Mike…No offense, but you wrote the perfect blog, giving both sides without your own opinion. What is it? CNN aired a segment on Michigan’s passage of a right-to-work law that was littered with misinformation, including the right-wing myth that workers in states without such laws are forced to join unions. In reality, federal law already prohibits unions from requiring workers to be members. Everyone who knows the history of unions realizes that the union movement contributed greatly to American prosperity. However, as globalization brought players like China, India, a host of Asian countries, whose citizens were willing to work for $5 a week a opposed to $50 an hour, the inevitable happened. Companies aren’t stupid, so outsourcing has become the standard. I see Walmart employees working late on Thanksgiving, despite union opposition. Competition isn’t driven by high pensions and legal representation provided by unions. Michigan’s law is more mild than that of Wisconsin or of Indiana. For me, a former union member of the teacher’s union in Michigan, I shuddered when it supported Fieger (Dr. Death’s attorney) for governor years ago. Also, union leadership today, by and large, support the Democratic platform, which, in this last election, was pro-choice, pro-gay marriage, pro Planned Parenthood, and, at the DNC, shouted down mention of God.

    I realize that my pension, due to my age, remains secure. However, as a non-union member also in my role as a secondary school administrator, I saw tenured teachers of three decades not having taken any classes to update their teacher skills and knowledge. Globalization is raising standards of living in countries less fortunate than ours and states that offer a choice for unionization will be the only factor that brings jobs back here.

    • poetman

      Stick to Astronomy, Mr. Ed. It’s a topic you know something about and are good at.

      • Ed Hahnenberg

        Poetman…What is your experience in Michigan as a union member? If you have had any, give your opinion, without your generic put-down. I have had both experiences in education, as a teacher and administrator. I am waiting for Mr. Gaines to give his opinion.

        I’ve heard this comment from you before regarding my presentation on the Historical-Critical Method re:, which you erased quickly. (Strange, because you espouse what I presented.)

        As to the effects of globalization, I wonder if you have ever studied or taught that as I did, way back when Thomas Friedman published his book “The Lexus and the Olive Tree.” It wasn’t rocket science then to see what would happen to jobs here in America.

        • poetman

          Thanks, Mister Ed, You ARE really good at Astronomy. It is a wonderful Gift.

          • Ed Hahnenberg

            Poetman…I guess I misjudged your response. Sorry about that. To be honest, I still consider myself a beginner in astrophotography. However, I am branching out to solar, lunar, and planetary imaging. Here is an image I took this afternoon of the moon in broad daylight. However, with a new CCD camera, matching software, this is the final result of 1000 images, aligned, stacked, and sorted…with final processing in Photoshop.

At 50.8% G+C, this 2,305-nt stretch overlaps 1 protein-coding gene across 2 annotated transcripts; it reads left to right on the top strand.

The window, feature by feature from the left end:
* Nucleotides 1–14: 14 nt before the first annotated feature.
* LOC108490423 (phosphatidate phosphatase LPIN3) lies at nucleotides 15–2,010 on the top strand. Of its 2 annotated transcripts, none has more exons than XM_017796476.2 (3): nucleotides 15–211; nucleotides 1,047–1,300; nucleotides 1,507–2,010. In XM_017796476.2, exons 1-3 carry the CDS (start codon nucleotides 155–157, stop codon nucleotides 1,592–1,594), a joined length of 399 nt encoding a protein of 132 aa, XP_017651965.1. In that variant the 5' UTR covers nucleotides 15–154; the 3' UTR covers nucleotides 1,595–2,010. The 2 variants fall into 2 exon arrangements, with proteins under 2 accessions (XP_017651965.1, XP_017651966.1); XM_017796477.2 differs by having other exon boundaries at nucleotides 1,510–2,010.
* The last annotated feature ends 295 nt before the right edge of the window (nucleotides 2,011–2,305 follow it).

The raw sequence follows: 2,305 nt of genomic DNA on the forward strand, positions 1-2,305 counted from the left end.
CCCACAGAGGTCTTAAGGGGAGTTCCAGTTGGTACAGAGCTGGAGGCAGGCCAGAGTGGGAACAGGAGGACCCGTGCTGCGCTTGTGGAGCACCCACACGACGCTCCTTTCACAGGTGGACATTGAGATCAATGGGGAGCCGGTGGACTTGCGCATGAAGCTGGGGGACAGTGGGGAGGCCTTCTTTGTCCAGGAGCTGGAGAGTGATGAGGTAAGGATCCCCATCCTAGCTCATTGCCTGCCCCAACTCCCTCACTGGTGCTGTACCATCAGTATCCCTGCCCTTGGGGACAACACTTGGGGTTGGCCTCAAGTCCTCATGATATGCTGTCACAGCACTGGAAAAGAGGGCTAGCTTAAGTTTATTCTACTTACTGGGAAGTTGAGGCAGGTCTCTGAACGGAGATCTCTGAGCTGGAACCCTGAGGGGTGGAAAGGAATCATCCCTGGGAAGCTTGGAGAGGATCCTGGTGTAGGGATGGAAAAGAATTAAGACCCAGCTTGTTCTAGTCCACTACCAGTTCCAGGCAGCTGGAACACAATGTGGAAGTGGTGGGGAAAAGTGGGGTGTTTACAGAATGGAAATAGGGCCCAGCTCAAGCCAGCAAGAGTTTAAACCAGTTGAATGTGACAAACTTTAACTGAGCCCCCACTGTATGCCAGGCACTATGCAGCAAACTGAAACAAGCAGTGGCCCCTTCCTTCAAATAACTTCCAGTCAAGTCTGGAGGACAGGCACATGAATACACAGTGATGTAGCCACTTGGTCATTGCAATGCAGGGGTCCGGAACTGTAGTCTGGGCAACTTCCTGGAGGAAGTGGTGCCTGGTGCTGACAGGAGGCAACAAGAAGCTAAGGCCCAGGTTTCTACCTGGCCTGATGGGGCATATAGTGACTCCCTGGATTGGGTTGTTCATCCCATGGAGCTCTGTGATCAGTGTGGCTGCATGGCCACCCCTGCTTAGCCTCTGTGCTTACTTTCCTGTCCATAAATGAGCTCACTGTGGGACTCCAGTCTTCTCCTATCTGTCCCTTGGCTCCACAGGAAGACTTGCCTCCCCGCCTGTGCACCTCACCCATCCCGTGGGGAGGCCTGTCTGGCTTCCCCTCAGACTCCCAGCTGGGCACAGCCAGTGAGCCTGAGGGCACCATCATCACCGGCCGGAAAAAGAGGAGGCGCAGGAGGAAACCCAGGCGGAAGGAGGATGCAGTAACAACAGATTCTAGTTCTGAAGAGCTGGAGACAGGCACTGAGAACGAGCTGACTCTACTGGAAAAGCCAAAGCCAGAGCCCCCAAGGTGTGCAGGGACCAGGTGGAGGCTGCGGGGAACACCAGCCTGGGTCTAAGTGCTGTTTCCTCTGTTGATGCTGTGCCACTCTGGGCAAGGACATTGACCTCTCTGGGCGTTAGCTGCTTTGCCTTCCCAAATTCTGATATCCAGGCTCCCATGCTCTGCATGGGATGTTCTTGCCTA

• poetman

          Have you viewed The Star of Bethlehem by Rick Larson? If so, what’s your opinion? If not, you should; it’s amazing.

          • Ed Hahnenberg

            Poetman…Larsen’s view is well known to me. Suggestions range from the idea that it was an example of Midrash, wherein the writer of Matthew’s Gospel used the myths of a “star” to indicate the birth of a great personage. Examples include stories of a star appearing at the birth of Abraham, Moses and several of the Roman Caesars.

            Other theories of the star of Bethlehem include the explanation that a comet appeared around the time of Jesus’ birth. Comets often have tails and these can be imagined to point towards or away from any point near the horizon.

            Conjunctions of planets, particularly of Jupiter and Saturn, were used in that time to signal great events, such as the birth of rulers. Conjunctions, as astronomers refer to them, are common occurrences — they take place at periodic intervals as the planets orbit the sun at differing angular velocities.

            Planets also had meanings because of their appearance in the sky. Jupiter, being visible as a large star-like object, was thought to be the “royal” star. Saturn and Venus also held various meanings in different cultures.

            However, Mark Kidger, in his best-selling book “The Star of Bethlehem” (Princeton University Press, 1999) suggests that there really was a star of Bethlehem. He says that DO Aquilae, still visible as a faint star, erupted in 5 B.C., was visible during daylight and recorded by Chinese astrologers, and fit the criteria as the guiding star for the Magi. This theory is mentioned by Kelly in his book.

            I had the opportunity to image the exact area where DO Aquilae is located. The image below is circled simply because the star is so faint I cannot tell which it is. Click on the image for a larger view.

            May you have a holy Christmas!